Ride It Like You Find It To The End Of The Line

train station abandoned

There’s a certain kind of desolation one can only experience by being stranded in a train station at three a.m. An opulent, silent gloom covers every surface like a thin film of invisible grit. The odd, incidental sound, heel scrape, cough, rides a hollow echo and affects grandeur. Night crawlers are all that remains of humanity, pimps, pickpockets and pushers. The trains are done arriving until morning; even the newsstand is closed. You crave sleep almost as much as you fear it, unwilling to slack off vigilance for even an instant.

It is a form of loneliness, isolation and vulnerability that seems almost charming in comparison to what I’m after here, romantic and quaint. Because I am talking about a station beyond where the tracks end. It does not appear on any timetable or tourist map. You don’t buy a ticket; it’s purchased for you, in Bedlam, or on shooting expeditions.

Amidst the rusting tracks and weeds is a station for those who would go as far as they possibly can, at all cost. Where life is not that good and death is not that bad. Where escape masquerades as fun, oblivion passes itself off as insight, and no monster is more horrifying than a mirror. Where feeling good and feeling nothing are identical twins. A million different paths go to just one destination, and it is always the same.

No one intends to visit this place, it doesn’t lead anywhere else, there are no connecting trains. It’s an unintended, accidental journey, with an innocent start. A battered yellow school bus winding down the Khyber Pass, leaving the cool, dry mountain air for the humid plains of Pakistan. Bags unpacked in yet another miserable hotel; this time it’s Peshawar. Walking choked streets, blazing color, riotous noise. Ascending the smooth woozy, wooden staircase after spotting the identifying cobra painted on the door.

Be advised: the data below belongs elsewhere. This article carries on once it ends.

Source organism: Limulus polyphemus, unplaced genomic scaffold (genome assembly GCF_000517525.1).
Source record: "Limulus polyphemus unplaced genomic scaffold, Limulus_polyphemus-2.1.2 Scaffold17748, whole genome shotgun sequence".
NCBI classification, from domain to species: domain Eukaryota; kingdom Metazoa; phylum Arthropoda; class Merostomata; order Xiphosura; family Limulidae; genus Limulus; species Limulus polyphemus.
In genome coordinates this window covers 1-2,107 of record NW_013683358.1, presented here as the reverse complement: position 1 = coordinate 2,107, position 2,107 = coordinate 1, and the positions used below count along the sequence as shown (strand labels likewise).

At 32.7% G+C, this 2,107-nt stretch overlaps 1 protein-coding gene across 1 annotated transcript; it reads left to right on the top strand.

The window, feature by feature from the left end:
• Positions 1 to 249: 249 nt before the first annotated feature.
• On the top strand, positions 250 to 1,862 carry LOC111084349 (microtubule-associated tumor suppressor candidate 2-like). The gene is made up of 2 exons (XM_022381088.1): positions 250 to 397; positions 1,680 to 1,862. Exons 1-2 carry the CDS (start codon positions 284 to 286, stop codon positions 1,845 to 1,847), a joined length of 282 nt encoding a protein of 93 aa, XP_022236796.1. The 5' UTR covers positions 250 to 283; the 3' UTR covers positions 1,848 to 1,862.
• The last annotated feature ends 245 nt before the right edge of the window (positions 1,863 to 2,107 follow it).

Bald, black midget sporting huge, hoop earring. Money changing hands. Long pipe, black tar, teasing it against the candle flame then smearing it to go, thick taste, almost instantaneous delivery, midget laughing hard at me, I am laughing too, I think, street noise like a blessed magic symphony of blurring swirling every nothingness.

A million different paths lead to just one destination, and it is always the same.

The Toxic Myth Of Manic Creativity

If You Need Mania To Be Creative

It is said that alcoholism is the only disease intent on convincing those who suffer they’re not sick. This deception is, of course, only one of alcoholism’s many lies, the first of which is that happiness can be purchased and consumed.

There is a parallel, and equally dangerous, bit of twaddle in the world of mental illness. This nonsense runs thusly – I do not want to “become sane” because if I do I will lose my uniqueness, my brilliance, and my creativity. That skewed perspective has led to many voyages of self-destruction, some more abbreviated than others.

At first, alcohol does give one a rosy; numb feeling – so it is not hard to understand how people imagine they’re not ill but simply having a good time. Likewise, manic episodes carry much with them to provide the illusion of creativity – boundless energy and confidence, bizarre observations and juxtapositions of thoughts, and the feeling of being “directed” or “guided” by unknown agents. But this maelstrom of mad activity rarely withstands the cold scrutiny and deliberation of daylight.

As the great Taz Mopula reminds us, “Art is not produced by healthy people.” Well and good, but this does not mean that being sick – whether by natural or artificial means – makes you an artist. (For years I validated my descent into alcoholism and drug abuse by clinging onto the observation that nearly all the artists I admired, especially the writers, were alcoholics.) Being an alcoholic does not make one Faulkner; being an untreated bipolar does not make one Lord Byron.

The irony here is that we are seeing a very old syndrome – the human desire to possess the rose without confronting the thorn. We reach for alcohol to make us happy when we know in our hearts that happiness involves hard work – it is the byproduct of leading a righteous life. We cling to mania because we think of it as a shortcut to the heights of celestial creativity when we know that even the most deranged, brilliant artists achieved their heights the hard way – dedicated labor.